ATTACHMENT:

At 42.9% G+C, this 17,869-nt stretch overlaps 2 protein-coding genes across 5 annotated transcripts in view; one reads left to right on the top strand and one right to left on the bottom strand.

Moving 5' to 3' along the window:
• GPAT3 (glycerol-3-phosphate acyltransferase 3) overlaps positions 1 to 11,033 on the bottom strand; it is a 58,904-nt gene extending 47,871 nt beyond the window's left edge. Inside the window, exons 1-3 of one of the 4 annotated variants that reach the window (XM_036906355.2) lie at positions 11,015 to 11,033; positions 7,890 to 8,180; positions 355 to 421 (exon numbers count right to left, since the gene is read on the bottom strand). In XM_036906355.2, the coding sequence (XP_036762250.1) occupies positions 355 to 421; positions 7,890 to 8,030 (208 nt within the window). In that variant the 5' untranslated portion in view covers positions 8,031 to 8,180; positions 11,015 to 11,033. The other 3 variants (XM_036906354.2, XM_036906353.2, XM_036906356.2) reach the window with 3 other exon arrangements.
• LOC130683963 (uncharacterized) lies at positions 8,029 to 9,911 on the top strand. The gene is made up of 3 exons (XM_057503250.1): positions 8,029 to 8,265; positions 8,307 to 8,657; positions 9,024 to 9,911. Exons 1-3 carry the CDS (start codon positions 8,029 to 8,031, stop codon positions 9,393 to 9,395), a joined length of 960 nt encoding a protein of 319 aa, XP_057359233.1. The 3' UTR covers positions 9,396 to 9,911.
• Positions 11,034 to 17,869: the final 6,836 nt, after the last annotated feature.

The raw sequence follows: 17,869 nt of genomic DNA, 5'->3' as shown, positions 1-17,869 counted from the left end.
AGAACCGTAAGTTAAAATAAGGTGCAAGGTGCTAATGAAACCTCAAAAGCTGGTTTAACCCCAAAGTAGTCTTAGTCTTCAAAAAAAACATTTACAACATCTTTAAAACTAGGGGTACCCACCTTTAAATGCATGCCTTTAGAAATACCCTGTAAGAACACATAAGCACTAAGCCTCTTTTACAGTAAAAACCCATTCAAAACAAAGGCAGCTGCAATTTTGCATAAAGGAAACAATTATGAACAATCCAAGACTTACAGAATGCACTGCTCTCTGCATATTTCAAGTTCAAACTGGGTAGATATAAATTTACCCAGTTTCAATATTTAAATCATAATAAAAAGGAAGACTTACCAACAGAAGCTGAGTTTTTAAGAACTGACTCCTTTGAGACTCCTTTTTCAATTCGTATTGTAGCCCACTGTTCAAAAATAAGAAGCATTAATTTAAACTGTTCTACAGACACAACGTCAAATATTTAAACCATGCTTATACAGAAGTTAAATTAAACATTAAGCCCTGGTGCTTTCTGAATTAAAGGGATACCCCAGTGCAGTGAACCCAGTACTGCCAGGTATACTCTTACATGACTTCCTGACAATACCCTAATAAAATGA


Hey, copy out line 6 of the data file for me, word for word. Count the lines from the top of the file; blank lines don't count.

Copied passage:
The raw sequence follows: 17,869 nt of genomic DNA, 5'->3' as shown, positions 1-17,869 counted from the left end.